University of Wisconsin Digital Collections
Link to University of Wisconsin Digital Collections
Link to University of Wisconsin Digital Collections
The State of Wisconsin Collection

Page View

Ingram, Orrin Henry, 1830-1918 / Autobiography, Orrin Henry Ingram : May, 1830--December, 1912
(1912)

Mills--booms--Dells dam,   pp. 49-52 PDF (865.8 KB)


What "might have been",   pp. 52-53 PDF (437.0 KB)


Page 52


AUTOBIOGRAPHY
and would be forced to raft them, which would seem to be im-
possible.
               WHAT MIGHT HAVE BEEN
    If the peaple of Chippewa Falls had joined with Eau
 Claire we could have got legislation to prohibit the driving of
 loose logs in that part of the river navigable for small boats,
 because at that time the United States government had not
 made an appropriation to improve the navigation of the river.
 That was the opinion of Chief Justice Dixon of our supreme
 court, and of Senator Vilas. They advised us to go to the
 legislature for such a law, but Chippewa and Eau Claire could
 not think alike. If they had done so, there would be millions
 of logs on the Chippewa river yet to be manufactured, and it
 would have required a railroad on each side of it to the Mississ-
 ippi to carry the produce of the mills that would have been built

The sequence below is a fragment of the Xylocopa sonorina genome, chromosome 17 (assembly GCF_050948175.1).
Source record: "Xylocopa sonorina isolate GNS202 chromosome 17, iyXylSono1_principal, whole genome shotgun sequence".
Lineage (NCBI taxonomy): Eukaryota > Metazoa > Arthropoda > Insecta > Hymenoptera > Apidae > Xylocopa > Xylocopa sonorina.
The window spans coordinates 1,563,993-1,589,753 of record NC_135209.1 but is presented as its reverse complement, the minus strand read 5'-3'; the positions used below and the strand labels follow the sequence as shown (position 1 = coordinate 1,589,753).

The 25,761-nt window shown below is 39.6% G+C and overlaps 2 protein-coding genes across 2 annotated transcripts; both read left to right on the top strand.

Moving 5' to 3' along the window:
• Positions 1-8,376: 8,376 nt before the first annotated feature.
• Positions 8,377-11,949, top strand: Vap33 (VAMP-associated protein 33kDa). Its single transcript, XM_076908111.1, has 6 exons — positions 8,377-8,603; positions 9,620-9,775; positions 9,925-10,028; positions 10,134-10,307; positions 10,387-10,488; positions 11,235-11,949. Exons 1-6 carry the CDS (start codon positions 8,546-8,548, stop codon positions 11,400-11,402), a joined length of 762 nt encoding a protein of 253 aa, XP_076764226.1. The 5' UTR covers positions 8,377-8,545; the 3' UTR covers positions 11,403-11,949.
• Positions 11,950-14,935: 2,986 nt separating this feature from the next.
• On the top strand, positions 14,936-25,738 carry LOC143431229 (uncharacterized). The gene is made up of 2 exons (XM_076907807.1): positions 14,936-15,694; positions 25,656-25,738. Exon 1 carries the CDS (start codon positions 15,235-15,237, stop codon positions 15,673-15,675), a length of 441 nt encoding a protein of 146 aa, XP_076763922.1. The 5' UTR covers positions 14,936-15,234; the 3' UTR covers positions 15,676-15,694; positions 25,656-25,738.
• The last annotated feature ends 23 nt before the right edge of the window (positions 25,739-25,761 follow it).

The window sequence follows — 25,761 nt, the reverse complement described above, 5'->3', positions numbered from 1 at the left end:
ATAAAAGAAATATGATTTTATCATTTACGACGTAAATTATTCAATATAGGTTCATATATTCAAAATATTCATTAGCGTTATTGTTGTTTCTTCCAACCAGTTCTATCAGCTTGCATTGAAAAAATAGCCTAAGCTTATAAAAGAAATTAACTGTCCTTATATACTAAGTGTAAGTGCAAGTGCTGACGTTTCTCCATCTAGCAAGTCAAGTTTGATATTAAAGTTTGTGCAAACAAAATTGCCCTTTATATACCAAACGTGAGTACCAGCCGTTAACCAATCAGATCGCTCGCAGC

along this river. We cut for twenty or twenty-five years on the
 Chippewa and its tributaries, above here, from five hundred
 millions to seven hundred twenty-five millions of feet of logs
 a year, and only a small portion of them was manufactured
 on the river, most of them being driven past here into Beef
 Slough to supply mills along the Mississippi, some of which
 as far down as St. Louis, were getting logs from the Chippewa.
 If we had got that legislation the Chippewa Valley would be
 one of the richest valleys in the whole Northwest country; yet,
 notwithstanding these mistakes, the Chippewa valley is a
 good valley, and when its agricultural possibilities are develop-
 ed it will become still more important, as the lands north of
 us from which the timber has been cut will be among the best
 agricultural lands in any of the states. Some of us used to
 think that when the pine was cut off this region would not
 amount to much, but since it is gone the hardwood and hem-
 lock growing on the same land are valuable. The northern
part of this state has already become one of the best sections
of our whole country for dairying because of the abundant
52


Go up to Top of Page